The engine cranks out 181 horsepower and an impressive 369 lb-ft of torque kicking in at just 2,000 revs. Whether it had a pallet of concrete slabs in its cargo bed or 4,000 pounds hitched to its drawbar, it never hesitated doing its job. The Canyon’s diesel four-cylinder is coupled to a six-speed Hydra-Matic 6L50 transmission, which performed flawlessly.
In addition to an integrated trailer brake controller built into the instrument panel, the Canyon diesel also has an engine exhaust brake, which helps reduce brake wear and improves vehicle control on downhill grades. The engine brake is a smart system that varies the amount of braking needed, depending on the load and grade.
The other entries in the mid-size category were the Canyon’s sibling, the Chevrolet Colorado, and the new Toyota Tacoma. The Colorado was powered by a 3.6-litre V-6 gasoline engine that performed well with payload and when towing, even though its towing capacity of 7,000 pounds (3,175 kilograms) is 700 pounds less than the diesel-powered version's.
The 2016 Tacoma was equipped with the TRD off-road package and truly excelled in the rough stuff. It proved to be the most capable of any entry on the challenging off-road circuit at the Ironwood testing facility.
Full-size commercial vans
Seven commercial vans were entered in this year’s competition – four full-size models and a trio of mid-size units. Mercedes-Benz fielded a pair of Sprinter 2500s, one with the traditional two-wheel, rear-drive configuration; the other a new four-wheel drive iteration. Joining the category was a Ram ProMaster, as well as the defending category winner, the Ford Transit 250.
The ProMaster was the lone front-wheel-drive van in its category, which seemed to impact its handling when loaded, while its manual MT40 six-speed automatic coupled to the 3.0-litre EcoDiesel four-cylinder didn’t score well with the judges.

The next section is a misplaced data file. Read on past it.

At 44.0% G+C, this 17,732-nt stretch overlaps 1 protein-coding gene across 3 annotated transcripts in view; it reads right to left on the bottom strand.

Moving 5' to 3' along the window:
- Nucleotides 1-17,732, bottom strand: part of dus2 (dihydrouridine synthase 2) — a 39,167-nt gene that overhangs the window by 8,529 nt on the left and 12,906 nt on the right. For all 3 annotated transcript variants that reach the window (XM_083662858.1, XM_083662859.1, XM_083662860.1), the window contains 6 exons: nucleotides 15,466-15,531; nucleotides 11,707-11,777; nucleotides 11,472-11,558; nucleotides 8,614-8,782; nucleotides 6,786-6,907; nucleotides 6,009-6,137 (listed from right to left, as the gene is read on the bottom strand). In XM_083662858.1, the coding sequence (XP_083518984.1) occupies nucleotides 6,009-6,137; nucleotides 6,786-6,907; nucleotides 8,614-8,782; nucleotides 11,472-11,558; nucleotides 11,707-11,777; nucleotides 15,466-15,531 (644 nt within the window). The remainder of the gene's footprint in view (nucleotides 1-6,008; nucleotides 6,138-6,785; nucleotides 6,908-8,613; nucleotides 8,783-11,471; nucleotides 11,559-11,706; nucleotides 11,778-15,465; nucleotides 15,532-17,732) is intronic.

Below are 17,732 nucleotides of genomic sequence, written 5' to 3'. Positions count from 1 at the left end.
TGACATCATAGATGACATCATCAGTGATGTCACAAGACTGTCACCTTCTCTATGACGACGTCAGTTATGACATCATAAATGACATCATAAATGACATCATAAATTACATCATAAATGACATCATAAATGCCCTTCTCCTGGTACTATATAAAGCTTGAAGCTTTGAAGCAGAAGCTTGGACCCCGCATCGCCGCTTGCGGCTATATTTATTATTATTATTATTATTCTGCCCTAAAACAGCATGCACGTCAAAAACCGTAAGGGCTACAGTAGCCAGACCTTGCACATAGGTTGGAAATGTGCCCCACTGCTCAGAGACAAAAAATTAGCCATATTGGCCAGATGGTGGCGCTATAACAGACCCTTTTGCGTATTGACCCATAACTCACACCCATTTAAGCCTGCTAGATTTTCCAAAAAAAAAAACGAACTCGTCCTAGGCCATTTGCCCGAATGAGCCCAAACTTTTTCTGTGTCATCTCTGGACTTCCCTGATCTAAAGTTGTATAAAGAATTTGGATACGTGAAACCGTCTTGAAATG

The Sprinters mounted the biggest challenge to the Transit, with the two-wheel-drive version the preferred choice between the pair. The ride in the 4x4 version was harsher and the higher ride height made access to the cab a real stretch.
In the final tally, the Ford Transit, with its 3.2-lire turbocharged Power Stroke five-cylinder, earned the judges’ favour. Its power output of 185 horsepower and 350 lb-ft of torque channelled through a six-speed automatic provided the grunt needed even when packed with a hefty payload. In town, it was easy to maneuver in tight spaces and congested streets – typical working conditions for a commercial van. On the highway, it cruised effortlessly and the ride was comfortable.
Mid-size commercial vans
The mid-size segment was comprised of the all-new 2016 Mercedes-Benz Metris, Ram’s ProMaster City Tradesman, also just introduced to the marketplace, as well as the Nissan NV200, which won the category last year.
While the ProMaster City proved to be a significant challenger, the Metris emerged on top in the category’s final standings.
The Metris is powered by a turbocharged 2.0-litre four-cylinder with direct gasoline injection that generates 208 horsepower and 258 lb-ft of torque. This output is channelled to the rear wheels through a seven-speed 7G-TRONIC automatic transmission with Eco, Comfort and Manual modes and includes paddle shifters.
2016 Canadian Truck King Challenge winners:
Mid-size Pickup – GMC Canyon diesel
Full-size Pickup – Ram 1500 EcoDiesel
Mid-Size Commercial Van – Mercedes-Benz Metris
Full-Size Commercial Van – Ford Transit 250